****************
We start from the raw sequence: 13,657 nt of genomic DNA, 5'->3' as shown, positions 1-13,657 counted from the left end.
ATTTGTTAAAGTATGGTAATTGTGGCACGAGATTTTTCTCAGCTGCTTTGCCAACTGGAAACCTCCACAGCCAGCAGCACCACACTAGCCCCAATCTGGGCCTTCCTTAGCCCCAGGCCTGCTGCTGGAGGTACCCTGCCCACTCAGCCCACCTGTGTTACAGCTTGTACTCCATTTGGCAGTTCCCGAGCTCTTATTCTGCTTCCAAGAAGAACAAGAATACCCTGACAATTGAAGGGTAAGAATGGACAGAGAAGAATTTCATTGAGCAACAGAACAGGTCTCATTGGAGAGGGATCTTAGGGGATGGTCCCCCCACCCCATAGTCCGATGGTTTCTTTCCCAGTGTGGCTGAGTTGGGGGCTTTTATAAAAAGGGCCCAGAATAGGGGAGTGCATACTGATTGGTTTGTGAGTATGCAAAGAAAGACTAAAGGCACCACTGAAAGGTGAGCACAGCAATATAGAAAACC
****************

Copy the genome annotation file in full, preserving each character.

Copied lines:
We start from the raw sequence: 13,657 nt of genomic DNA, 5'->3' as shown, positions 1-13,657 counted from the left end.
ATTTGTTAAAGTATGGTAATTGTGGCACGAGATTTTTCTCAGCTGCTTTGCCAACTGGAAACCTCCACAGCCAGCAGCACCACACTAGCCCCAATCTGGGCCTTCCTTAGCCCCAGGCCTGCTGCTGGAGGTACCCTGCCCACTCAGCCCACCTGTGTTACAGCTTGTACTCCATTTGGCAGTTCCCGAGCTCTTATTCTGCTTCCAAGAAGAACAAGAATACCCTGACAATTGAAGGGTAAGAATGGACAGAGAAGAATTTCATTGAGCAACAGAACAGGTCTCATTGGAGAGGGATCTTAGGGGATGGTCCCCCCACCCCATAGTCCGATGGTTTCTTTCCCAGTGTGGCTGAGTTGGGGGCTTTTATAAAAAGGGCCCAGAATAGGGGAGTGCATACTGATTGGTTTGTGAGTATGCAAAGAAAGACTAAAGGCACCACTGAAAGGTGAGCACAGCAATATAGAAAACC